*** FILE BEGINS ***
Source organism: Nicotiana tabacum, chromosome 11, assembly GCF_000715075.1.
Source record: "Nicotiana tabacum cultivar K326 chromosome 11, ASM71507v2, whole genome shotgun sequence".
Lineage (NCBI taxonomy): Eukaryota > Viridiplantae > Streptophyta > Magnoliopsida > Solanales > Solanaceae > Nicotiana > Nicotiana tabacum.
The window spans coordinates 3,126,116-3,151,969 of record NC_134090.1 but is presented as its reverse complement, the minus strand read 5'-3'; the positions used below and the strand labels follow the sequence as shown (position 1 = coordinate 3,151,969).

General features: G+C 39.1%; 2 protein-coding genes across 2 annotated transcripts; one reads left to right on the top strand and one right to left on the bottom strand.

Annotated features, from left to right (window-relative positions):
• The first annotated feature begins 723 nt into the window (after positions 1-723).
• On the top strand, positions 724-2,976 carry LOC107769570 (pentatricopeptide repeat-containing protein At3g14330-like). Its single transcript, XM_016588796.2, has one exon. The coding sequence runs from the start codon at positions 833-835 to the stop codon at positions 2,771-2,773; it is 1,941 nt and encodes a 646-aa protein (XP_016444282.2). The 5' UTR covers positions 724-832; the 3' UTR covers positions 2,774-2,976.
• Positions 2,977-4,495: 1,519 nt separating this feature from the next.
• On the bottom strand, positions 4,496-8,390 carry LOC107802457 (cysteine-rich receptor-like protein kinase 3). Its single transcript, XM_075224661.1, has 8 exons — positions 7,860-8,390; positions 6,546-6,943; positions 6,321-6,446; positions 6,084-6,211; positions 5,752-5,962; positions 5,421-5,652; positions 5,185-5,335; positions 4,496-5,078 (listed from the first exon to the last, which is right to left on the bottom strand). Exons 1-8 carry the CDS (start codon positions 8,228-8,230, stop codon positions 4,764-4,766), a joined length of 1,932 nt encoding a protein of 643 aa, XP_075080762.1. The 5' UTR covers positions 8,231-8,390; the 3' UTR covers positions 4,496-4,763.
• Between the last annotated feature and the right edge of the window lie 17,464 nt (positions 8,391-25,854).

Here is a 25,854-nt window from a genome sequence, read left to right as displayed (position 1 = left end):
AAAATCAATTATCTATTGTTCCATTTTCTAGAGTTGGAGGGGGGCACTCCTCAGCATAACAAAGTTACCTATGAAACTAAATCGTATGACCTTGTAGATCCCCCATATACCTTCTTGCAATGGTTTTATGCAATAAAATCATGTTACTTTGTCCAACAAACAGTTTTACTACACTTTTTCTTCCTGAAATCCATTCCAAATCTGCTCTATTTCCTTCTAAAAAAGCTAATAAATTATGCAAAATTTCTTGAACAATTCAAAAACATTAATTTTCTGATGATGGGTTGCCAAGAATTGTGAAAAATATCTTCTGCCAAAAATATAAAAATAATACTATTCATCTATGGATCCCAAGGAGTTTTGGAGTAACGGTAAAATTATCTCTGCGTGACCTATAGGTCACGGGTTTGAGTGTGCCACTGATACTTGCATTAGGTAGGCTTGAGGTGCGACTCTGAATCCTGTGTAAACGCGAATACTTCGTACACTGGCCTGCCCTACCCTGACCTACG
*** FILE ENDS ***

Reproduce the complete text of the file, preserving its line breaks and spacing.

Source organism: Nicotiana tabacum, chromosome 11, assembly GCF_000715075.1.
Source record: "Nicotiana tabacum cultivar K326 chromosome 11, ASM71507v2, whole genome shotgun sequence".
Lineage (NCBI taxonomy): Eukaryota > Viridiplantae > Streptophyta > Magnoliopsida > Solanales > Solanaceae > Nicotiana > Nicotiana tabacum.
The window spans coordinates 3,126,116-3,151,969 of record NC_134090.1 but is presented as its reverse complement, the minus strand read 5'-3'; the positions used below and the strand labels follow the sequence as shown (position 1 = coordinate 3,151,969).

General features: G+C 39.1%; 2 protein-coding genes across 2 annotated transcripts; one reads left to right on the top strand and one right to left on the bottom strand.

Annotated features, from left to right (window-relative positions):
• The first annotated feature begins 723 nt into the window (after positions 1-723).
• On the top strand, positions 724-2,976 carry LOC107769570 (pentatricopeptide repeat-containing protein At3g14330-like). Its single transcript, XM_016588796.2, has one exon. The coding sequence runs from the start codon at positions 833-835 to the stop codon at positions 2,771-2,773; it is 1,941 nt and encodes a 646-aa protein (XP_016444282.2). The 5' UTR covers positions 724-832; the 3' UTR covers positions 2,774-2,976.
• Positions 2,977-4,495: 1,519 nt separating this feature from the next.
• On the bottom strand, positions 4,496-8,390 carry LOC107802457 (cysteine-rich receptor-like protein kinase 3). Its single transcript, XM_075224661.1, has 8 exons — positions 7,860-8,390; positions 6,546-6,943; positions 6,321-6,446; positions 6,084-6,211; positions 5,752-5,962; positions 5,421-5,652; positions 5,185-5,335; positions 4,496-5,078 (listed from the first exon to the last, which is right to left on the bottom strand). Exons 1-8 carry the CDS (start codon positions 8,228-8,230, stop codon positions 4,764-4,766), a joined length of 1,932 nt encoding a protein of 643 aa, XP_075080762.1. The 5' UTR covers positions 8,231-8,390; the 3' UTR covers positions 4,496-4,763.
• Between the last annotated feature and the right edge of the window lie 17,464 nt (positions 8,391-25,854).

Here is a 25,854-nt window from a genome sequence, read left to right as displayed (position 1 = left end):
AAAATCAATTATCTATTGTTCCATTTTCTAGAGTTGGAGGGGGGCACTCCTCAGCATAACAAAGTTACCTATGAAACTAAATCGTATGACCTTGTAGATCCCCCATATACCTTCTTGCAATGGTTTTATGCAATAAAATCATGTTACTTTGTCCAACAAACAGTTTTACTACACTTTTTCTTCCTGAAATCCATTCCAAATCTGCTCTATTTCCTTCTAAAAAAGCTAATAAATTATGCAAAATTTCTTGAACAATTCAAAAACATTAATTTTCTGATGATGGGTTGCCAAGAATTGTGAAAAATATCTTCTGCCAAAAATATAAAAATAATACTATTCATCTATGGATCCCAAGGAGTTTTGGAGTAACGGTAAAATTATCTCTGCGTGACCTATAGGTCACGGGTTTGAGTGTGCCACTGATACTTGCATTAGGTAGGCTTGAGGTGCGACTCTGAATCCTGTGTAAACGCGAATACTTCGTACACTGGCCTGCCCTACCCTGACCTACG